This is going to be an interesting Retro Flashback. Today I’m not glossing over any specific game, but rather a whole website. Candystand.com comes straight from my childhood and has lived up until this very year. It was home to loads of its own miniature video games playable online much like a lot of sites one would casually discover through a Google search.  So what’s so special about this one then? Well, as the title may indicate, the games were themed around candy products!

What you’re seeing here is a backup of the website as it was displayed in 2003 via Wayback Machine. Back in Candystand’s prime, it was owned by Life Savers. There were plenty of games contained in the site’s categories, mainly revolving around simple games such as darts, bowling, and pinball.

What made these games special was the obvious Life Savers theme. The Life Savers coating gave them a very distinct look unlike any of the other online Flash or Shockwave games. It’s especially fun to see games like Frogger and Lemmings be imitated in the form of a Life Savers-based game. A Life Saver Frogger  made for  a more outlandish skin for a game that was already silly. Of course, it’s a welcome sight to see other brands like Planters get in on the online gaming action here in Candystand.

Probably my personal favorite of the bunch are the mini golf games. Throughout the years, Candystand was home to a total of four Mini Golfs. The only one that stayed throughout the website’s lifetime was Mini Golf Classic. These games were some of the more creative titles in the genre. Not to mention, they all look so darn tasty. Obviously, this classic version was themed around Life Savers.

There was also a game titled Mini Golf Open, which had a combination of Life Savers, Kellogg’s, and perhaps even more brands. Unfortunately, it was taken off of the website over a decade ago. It’s a shame too because I remembered loving it more than Mini Golf Classic. Thankfully it wasn’t the last of the Mini Golfs. There was even a game made to coincide with the promotion of the Crash Bandicoot/Spyro the Dragon games for GBA titled Crash Nitro Golf. It was one of the lesser golf installments given that it only had nine holes and featured considerably standard layouts.

While Candystand was home to those three games, it did share another Golf game with CornNuts. This was no Mini Golf game, it was a driving range game named Tee’d Off. The beauty of this game was that you could score points by aiming at anything on the screen. The freedom included the targets of umbrellas, windows, people, etc. Candystand did have a few more realistic golf games but none were at the comedic caliber this game hailed from.

Some years later, Candystand would no longer be owned by Life Savers. Wrigley’s took ownership of the site and provided it with a selection of games whilst retaining a fraction of what was already established. They even made a Mini Golf or two.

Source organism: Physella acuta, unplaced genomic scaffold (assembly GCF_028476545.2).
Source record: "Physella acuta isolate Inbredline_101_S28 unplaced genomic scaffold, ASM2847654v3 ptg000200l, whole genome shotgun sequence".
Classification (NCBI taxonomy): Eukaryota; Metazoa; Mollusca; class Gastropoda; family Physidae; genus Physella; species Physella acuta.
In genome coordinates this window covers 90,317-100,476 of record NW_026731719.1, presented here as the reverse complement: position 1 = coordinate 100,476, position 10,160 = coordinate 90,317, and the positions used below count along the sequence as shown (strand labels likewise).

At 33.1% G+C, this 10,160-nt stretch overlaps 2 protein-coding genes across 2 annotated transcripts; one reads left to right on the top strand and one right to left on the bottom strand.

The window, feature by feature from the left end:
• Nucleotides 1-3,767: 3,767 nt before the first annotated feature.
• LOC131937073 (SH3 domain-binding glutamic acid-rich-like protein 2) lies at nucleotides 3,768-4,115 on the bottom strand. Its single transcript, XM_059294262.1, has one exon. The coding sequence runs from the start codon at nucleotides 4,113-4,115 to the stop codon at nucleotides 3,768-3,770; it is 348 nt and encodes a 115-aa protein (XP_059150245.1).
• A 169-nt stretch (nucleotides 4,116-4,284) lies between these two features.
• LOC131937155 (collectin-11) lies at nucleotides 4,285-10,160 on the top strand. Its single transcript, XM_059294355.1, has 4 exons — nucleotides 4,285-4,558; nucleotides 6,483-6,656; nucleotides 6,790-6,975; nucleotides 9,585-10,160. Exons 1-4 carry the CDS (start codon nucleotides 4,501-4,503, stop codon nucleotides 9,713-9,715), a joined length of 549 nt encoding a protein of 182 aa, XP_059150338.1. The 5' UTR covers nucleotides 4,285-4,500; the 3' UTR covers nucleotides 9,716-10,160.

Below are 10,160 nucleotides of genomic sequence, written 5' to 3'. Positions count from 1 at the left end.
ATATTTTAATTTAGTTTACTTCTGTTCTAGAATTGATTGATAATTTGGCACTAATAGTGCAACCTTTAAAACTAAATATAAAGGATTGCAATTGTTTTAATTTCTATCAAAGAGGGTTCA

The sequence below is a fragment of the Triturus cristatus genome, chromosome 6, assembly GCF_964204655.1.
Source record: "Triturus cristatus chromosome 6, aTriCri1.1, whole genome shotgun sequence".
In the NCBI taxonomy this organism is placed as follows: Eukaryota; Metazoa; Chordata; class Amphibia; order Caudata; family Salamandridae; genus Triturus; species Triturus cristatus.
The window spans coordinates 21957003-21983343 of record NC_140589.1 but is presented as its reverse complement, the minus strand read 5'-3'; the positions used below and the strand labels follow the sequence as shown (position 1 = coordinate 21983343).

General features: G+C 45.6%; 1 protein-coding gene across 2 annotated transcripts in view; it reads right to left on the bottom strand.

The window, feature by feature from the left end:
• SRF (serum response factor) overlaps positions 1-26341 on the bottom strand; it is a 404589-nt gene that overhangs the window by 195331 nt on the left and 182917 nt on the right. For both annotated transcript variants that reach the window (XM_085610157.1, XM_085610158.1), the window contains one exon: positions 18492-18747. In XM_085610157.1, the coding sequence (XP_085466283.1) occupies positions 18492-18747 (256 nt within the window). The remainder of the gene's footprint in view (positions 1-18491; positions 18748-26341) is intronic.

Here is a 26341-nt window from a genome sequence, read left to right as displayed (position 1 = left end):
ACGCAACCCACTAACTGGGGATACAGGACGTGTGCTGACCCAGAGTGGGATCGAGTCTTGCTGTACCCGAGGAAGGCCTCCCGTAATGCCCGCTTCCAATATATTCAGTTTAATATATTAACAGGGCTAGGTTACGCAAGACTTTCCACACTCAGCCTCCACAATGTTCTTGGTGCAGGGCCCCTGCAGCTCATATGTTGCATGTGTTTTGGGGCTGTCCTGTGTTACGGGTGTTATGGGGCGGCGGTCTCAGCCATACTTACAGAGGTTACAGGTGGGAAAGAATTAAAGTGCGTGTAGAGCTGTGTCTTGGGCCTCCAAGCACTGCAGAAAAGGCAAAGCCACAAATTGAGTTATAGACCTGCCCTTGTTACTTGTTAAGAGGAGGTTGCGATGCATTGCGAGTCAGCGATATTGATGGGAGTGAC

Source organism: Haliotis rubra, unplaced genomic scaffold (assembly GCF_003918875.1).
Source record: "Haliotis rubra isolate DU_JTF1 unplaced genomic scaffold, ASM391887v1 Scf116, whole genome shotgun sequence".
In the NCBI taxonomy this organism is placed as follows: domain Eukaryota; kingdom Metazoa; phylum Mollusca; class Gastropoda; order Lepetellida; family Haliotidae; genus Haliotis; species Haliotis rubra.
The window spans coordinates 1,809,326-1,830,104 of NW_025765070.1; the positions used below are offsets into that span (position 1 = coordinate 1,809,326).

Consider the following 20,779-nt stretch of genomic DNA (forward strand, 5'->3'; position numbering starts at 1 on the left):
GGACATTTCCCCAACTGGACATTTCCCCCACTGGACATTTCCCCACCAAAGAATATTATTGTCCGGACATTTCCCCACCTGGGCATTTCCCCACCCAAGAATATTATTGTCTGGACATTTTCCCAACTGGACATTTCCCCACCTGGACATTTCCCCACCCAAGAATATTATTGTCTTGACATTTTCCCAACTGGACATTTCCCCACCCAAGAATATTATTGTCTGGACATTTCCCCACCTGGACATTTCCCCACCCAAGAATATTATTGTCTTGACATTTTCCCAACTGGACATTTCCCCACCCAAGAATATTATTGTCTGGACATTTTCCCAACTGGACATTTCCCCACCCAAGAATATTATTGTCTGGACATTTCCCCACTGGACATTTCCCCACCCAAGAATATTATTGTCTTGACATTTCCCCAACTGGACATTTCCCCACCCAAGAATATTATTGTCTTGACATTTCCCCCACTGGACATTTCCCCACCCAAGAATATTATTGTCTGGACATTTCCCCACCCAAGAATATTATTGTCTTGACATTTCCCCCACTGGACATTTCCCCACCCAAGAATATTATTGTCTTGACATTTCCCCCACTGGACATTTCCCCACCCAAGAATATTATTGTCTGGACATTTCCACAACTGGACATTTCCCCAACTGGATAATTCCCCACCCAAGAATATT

It looked pretty, but I don’t think it had the same charm as what came before it.

Wrigley’s Candystand was an admirable effort at keeping the site alive. While it did deliver some new games with candy branding, it also imported already recognizable Flash games such as Fancy Pants Adventures. For those of you who don’t know what Fancy Pants Adventures is, it’s basically a series of adventures starring a stickman wearing a pair of pants. It’s all fine and dandy but I did somewhat fear that the website might be going away from what made it special in the first place.

My personal favorite game after Wrigley’s takeover was Jetpack Mission. It was a really blatant knockoff of Miniclip’s Little Rocketman game (containing the same code, game engine, similar HUD, and even the same sound effects). Unlike Little Rocketman, you were actually able to play the entirety of the game. There’s something so humorous about seeing a living piece of bubblegum using a jetpack to rescue his girlfriend from a candy cane.The fun didn’t last too long as Candystand got its owner changed yet again. While some of the games were still retained, the branding this time around wasn’t even candy-based. Defeating the purpose of the website’s name, it became a generic Flash game website with nothing special about it and even forgetting about Candystand’s past.

Apparently that wasn’t enough for the site to suffer through. In March 2016, Candystand was completely gone.

If you try and look up the website today, you’re greeted with this absolutely abysmal atrocity of a replacement.

This is what got me to start writing this article. I found out only now. Evidently, companies don’t seem to give a crap about what they have in their archives. They haven’t witnessed the appeal of Candystand and watched it get sucked dry as the years went on. As someone that’s been a fan of the site since its prime at the hands of Life Savers, it’s a massive travesty to see these memories fade away to the point of being unplayable and inaccessible. If you can find any of the games Candystand.com hosted (notably the Mini Golfs), I strongly urge you to give them a play. Bonus points if you can find a way to preserve them.